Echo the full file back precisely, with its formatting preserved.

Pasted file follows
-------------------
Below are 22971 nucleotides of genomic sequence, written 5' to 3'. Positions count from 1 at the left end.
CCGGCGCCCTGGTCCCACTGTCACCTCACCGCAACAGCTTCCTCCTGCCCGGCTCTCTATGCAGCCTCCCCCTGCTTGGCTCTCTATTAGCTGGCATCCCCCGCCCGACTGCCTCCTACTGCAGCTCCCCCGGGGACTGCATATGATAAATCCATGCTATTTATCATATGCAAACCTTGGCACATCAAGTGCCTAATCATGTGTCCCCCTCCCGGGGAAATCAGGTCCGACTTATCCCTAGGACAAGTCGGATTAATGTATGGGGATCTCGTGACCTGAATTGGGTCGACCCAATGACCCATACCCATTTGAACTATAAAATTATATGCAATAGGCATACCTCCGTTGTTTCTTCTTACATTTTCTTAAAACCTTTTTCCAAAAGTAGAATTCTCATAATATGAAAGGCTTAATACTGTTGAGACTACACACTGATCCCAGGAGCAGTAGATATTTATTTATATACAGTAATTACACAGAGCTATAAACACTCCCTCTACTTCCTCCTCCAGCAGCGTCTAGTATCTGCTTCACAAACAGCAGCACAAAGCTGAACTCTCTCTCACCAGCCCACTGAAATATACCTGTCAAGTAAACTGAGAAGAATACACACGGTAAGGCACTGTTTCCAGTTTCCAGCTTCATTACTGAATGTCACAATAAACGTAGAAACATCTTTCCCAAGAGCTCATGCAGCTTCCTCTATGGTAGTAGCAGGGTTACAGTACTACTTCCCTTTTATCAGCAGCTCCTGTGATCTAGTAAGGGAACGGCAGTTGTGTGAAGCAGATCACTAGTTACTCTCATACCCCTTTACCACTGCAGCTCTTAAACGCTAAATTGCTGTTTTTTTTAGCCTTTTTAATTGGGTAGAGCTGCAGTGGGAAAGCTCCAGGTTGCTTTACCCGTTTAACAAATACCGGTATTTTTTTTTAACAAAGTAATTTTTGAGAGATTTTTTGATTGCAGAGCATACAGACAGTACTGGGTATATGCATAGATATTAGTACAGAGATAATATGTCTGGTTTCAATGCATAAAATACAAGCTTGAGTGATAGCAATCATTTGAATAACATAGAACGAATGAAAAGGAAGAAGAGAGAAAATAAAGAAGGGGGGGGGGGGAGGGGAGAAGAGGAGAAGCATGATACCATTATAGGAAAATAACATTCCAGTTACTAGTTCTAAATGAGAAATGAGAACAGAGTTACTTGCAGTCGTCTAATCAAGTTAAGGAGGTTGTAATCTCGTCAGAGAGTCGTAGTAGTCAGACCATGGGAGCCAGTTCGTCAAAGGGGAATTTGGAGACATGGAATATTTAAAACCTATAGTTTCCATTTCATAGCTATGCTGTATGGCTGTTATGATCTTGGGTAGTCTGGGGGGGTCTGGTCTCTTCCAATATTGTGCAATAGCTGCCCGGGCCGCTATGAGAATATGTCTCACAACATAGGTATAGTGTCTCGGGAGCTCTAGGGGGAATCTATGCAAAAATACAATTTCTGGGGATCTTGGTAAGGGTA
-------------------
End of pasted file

Below are 22971 nucleotides of genomic sequence, written 5' to 3'. Positions count from 1 at the left end.
CCGGCGCCCTGGTCCCACTGTCACCTCACCGCAACAGCTTCCTCCTGCCCGGCTCTCTATGCAGCCTCCCCCTGCTTGGCTCTCTATTAGCTGGCATCCCCCGCCCGACTGCCTCCTACTGCAGCTCCCCCGGGGACTGCATATGATAAATCCATGCTATTTATCATATGCAAACCTTGGCACATCAAGTGCCTAATCATGTGTCCCCCTCCCGGGGAAATCAGGTCCGACTTATCCCTAGGACAAGTCGGATTAATGTATGGGGATCTCGTGACCTGAATTGGGTCGACCCAATGACCCATACCCATTTGAACTATAAAATTATATGCAATAGGCATACCTCCGTTGTTTCTTCTTACATTTTCTTAAAACCTTTTTCCAAAAGTAGAATTCTCATAATATGAAAGGCTTAATACTGTTGAGACTACACACTGATCCCAGGAGCAGTAGATATTTATTTATATACAGTAATTACACAGAGCTATAAACACTCCCTCTACTTCCTCCTCCAGCAGCGTCTAGTATCTGCTTCACAAACAGCAGCACAAAGCTGAACTCTCTCTCACCAGCCCACTGAAATATACCTGTCAAGTAAACTGAGAAGAATACACACGGTAAGGCACTGTTTCCAGTTTCCAGCTTCATTACTGAATGTCACAATAAACGTAGAAACATCTTTCCCAAGAGCTCATGCAGCTTCCTCTATGGTAGTAGCAGGGTTACAGTACTACTTCCCTTTTATCAGCAGCTCCTGTGATCTAGTAAGGGAACGGCAGTTGTGTGAAGCAGATCACTAGTTACTCTCATACCCCTTTACCACTGCAGCTCTTAAACGCTAAATTGCTGTTTTTTTTAGCCTTTTTAATTGGGTAGAGCTGCAGTGGGAAAGCTCCAGGTTGCTTTACCCGTTTAACAAATACCGGTATTTTTTTTTAACAAAGTAATTTTTGAGAGATTTTTTGATTGCAGAGCATACAGACAGTACTGGGTATATGCATAGATATTAGTACAGAGATAATATGTCTGGTTTCAATGCATAAAATACAAGCTTGAGTGATAGCAATCATTTGAATAACATAGAACGAATGAAAAGGAAGAAGAGAGAAAATAAAGAAGGGGGGGGGGGGAGGGGAGAAGAGGAGAAGCATGATACCATTATAGGAAAATAACATTCCAGTTACTAGTTCTAAATGAGAAATGAGAACAGAGTTACTTGCAGTCGTCTAATCAAGTTAAGGAGGTTGTAATCTCGTCAGAGAGTCGTAGTAGTCAGACCATGGGAGCCAGTTCGTCAAAGGGGAATTTGGAGACATGGAATATTTAAAACCTATAGTTTCCATTTCATAGCTATGCTGTATGGCTGTTATGATCTTGGGTAGTCTGGGGGGGTCTGGTCTCTTCCAATATTGTGCAATAGCTGCCCGGGCCGCTATGAGAATATGTCTCACAACATAGGTATAGTGTCTCGGGAGCTCTAGGGGGAATCTATGCAAAAATACAATTTCTGGGGATCTTGGTAAGGGTA